Enter all the preceding commands in a single notebook cell and press Shift + Enter to run the whole cell. A new cell will be created when there is none after the one you are running; however, if you want to create one yourself, the menu or keyboard shortcut Ctrl +M+A/B is handy (A for above, B for below the current cell). In Appendix, More on Jupyter Notebook and matplotlib Styles, we cover some of the keyboard shortcuts available and installable extensions (that is, plugins) for Jupyter Notebook.
%matplotlib inline is an example of Jupyter Notebook magic and sets up the interface to display plots inline, that is, embedded in the notebook. This line is not needed (and causes an error) in scripts. Next, optionally, enter the following commands:
import os plt.style.use(os.path.join(os.getcwd(), 'mystyle.mplstyle') )
As before, run the cell by pressing Shift +Enter. This code has the effect of selecting matplotlib stylesheet
mystyle.mplstyle. This is a custom style sheet that I created, which resides in the same folder as the notebook. It is a rather simple example of what can be done; you can modify it to your liking. As we gain experience in drawing figures throughout the book, I encourage you to play around with the settings in the file. There are also built-in styles that you can by typing
plt.style.available in a new cell.
This is it! We are all set to start the fun part!
The purpose of this example is to check whether everything is working in your installation and give a flavor of what is to come. We concentrate on the Pandas library, which is the main tool used in Python data analysis.
We will use the MovieTweetings 50K movie ratings dataset, which can be downloaded from https://github.com/sidooms/MovieTweetings. The data is from the study MovieTweetings: a Movie Rating Dataset Collected From Twitter - by Dooms, De Pessemier and Martens presented during Workshop on Crowdsourcing and Human Computation for Recommender Systems, CrowdRec at RecSys (2013). The dataset is spread in several text files, but we will only use the following two files:
ratings.dat: This is a double colon-separated file containing the ratings for each user and movie
movies.dat: This file contains information about the movies
To see the contents of these files, you can open them with a standard text editor. The data is organized in columns, with one data item per line. The meanings of the columns are described in the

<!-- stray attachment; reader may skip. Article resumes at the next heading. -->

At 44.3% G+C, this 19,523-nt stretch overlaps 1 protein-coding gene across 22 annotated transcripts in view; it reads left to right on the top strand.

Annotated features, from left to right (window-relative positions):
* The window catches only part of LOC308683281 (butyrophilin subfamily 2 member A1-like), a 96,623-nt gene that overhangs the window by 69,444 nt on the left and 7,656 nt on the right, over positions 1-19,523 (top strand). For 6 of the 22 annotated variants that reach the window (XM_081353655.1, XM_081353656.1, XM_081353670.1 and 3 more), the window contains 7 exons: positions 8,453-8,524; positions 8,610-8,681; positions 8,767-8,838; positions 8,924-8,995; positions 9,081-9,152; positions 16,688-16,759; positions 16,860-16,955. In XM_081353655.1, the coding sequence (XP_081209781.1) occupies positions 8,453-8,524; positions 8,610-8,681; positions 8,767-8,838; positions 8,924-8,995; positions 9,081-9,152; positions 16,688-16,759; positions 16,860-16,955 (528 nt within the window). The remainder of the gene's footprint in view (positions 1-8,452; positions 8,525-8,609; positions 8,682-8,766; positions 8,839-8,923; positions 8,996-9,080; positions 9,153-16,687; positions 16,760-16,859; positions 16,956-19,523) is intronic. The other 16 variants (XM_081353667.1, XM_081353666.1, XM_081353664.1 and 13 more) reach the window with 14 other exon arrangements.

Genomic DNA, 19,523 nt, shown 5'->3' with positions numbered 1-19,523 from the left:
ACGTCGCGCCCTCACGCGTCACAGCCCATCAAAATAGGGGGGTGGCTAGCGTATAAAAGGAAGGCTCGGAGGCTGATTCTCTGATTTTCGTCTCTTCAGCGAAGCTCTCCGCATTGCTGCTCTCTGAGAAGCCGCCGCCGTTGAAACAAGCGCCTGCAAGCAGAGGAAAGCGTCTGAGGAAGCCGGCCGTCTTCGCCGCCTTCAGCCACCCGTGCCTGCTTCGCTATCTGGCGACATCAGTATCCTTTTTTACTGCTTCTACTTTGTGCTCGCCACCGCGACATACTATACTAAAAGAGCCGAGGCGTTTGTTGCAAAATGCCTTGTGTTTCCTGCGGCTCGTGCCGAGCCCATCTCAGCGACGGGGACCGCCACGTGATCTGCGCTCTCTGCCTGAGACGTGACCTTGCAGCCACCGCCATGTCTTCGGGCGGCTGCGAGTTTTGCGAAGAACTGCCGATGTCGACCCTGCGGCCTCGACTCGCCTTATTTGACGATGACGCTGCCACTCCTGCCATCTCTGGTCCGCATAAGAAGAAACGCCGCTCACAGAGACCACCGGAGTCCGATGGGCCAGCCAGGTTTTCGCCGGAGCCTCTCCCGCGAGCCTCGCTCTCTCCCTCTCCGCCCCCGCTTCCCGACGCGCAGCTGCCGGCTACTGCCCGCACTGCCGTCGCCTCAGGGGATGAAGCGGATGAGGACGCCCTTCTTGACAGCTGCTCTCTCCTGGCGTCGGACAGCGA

README.md file, distributed with the dataset. The data has a peculiar aspect: some of the columns use a double colon (
::) character as a separator, while others use a vertical bar (
|). This emphasizes a common occurrence with real-world data: we have no control on how the data is collected and formatted. For data stored in text files, such as this one, it is always a good strategy to open the file in a text editor or spreadsheet software to take a look at the data and identify inconsistencies and irregularities.
To read the ratings file, run the following command:
cols = ['user id', 'item id', 'rating', 'timestamp'] ratings = pd.read_csv('data/ratings.dat', sep='::', index_col=False, names=cols, encoding="UTF-8")
The first line of code creates a Python list with the column names in the dataset. The next command reads the file, using the
read_csv() function, which is part of Pandas. This is a generic function to read column-oriented data from text files. The arguments used in the call are as follows:
data/ratings.dat: This is the path to file containing the data (this argument is required).
sep='::': This is the separator, a double colon character in this case.
index_col=False: We don't want any column to be used as an index. This will cause the data to be indexed by successive integers, starting with 1.
names=cols: These are the names to be associated with the columns.
read_csv() function returns a DataFrame object, which is the Pandas data structure that represents tabular data. We can view the first rows of the data with the following command:
This will output a table, as shown in the following image:
To start working with the data, let us find out how many times each rating appears in the table. This can be done with the following commands:
rating_counts = ratings['rating'].value_counts() rating_counts
The first line of code computes the counts and stores them in the
rating_counts variable. To obtain the count, we first use the
ratings['rating'] expression to select the
rating column from the table ratings. Then, the
value_counts() method is called to compute the counts. Notice that we retype the variable name,
rating_counts, at the end of the cell. This is a common notebook (and Python) idiom to print the value of a variable in the output area that follows each cell. In a script, it has no effect; we could have printed it with the print command,
(print(rating_counts)), as well. The output is displayed in the following image:
Notice that the output is sorted according to the count values in descending order. The object returned by
value_counts is of the Series type, which is the Pandas data structure used to represent one-dimensional, indexed, data. The Series objects are used extensively in Pandas. For example, the columns of a DataFrame object can be thought as Series objects that share a common index.
In our case, it makes more sense to sort the rows according to the ratings. This can be achieved with the following commands:
sorted_counts = rating_counts.sort_index() sorted_counts
This works by calling the
sort_index() method of the Series object,
rating_counts. The result is stored in the
sorted_counts variable. We can now get a quick visualization of the ratings distribution using the following commands: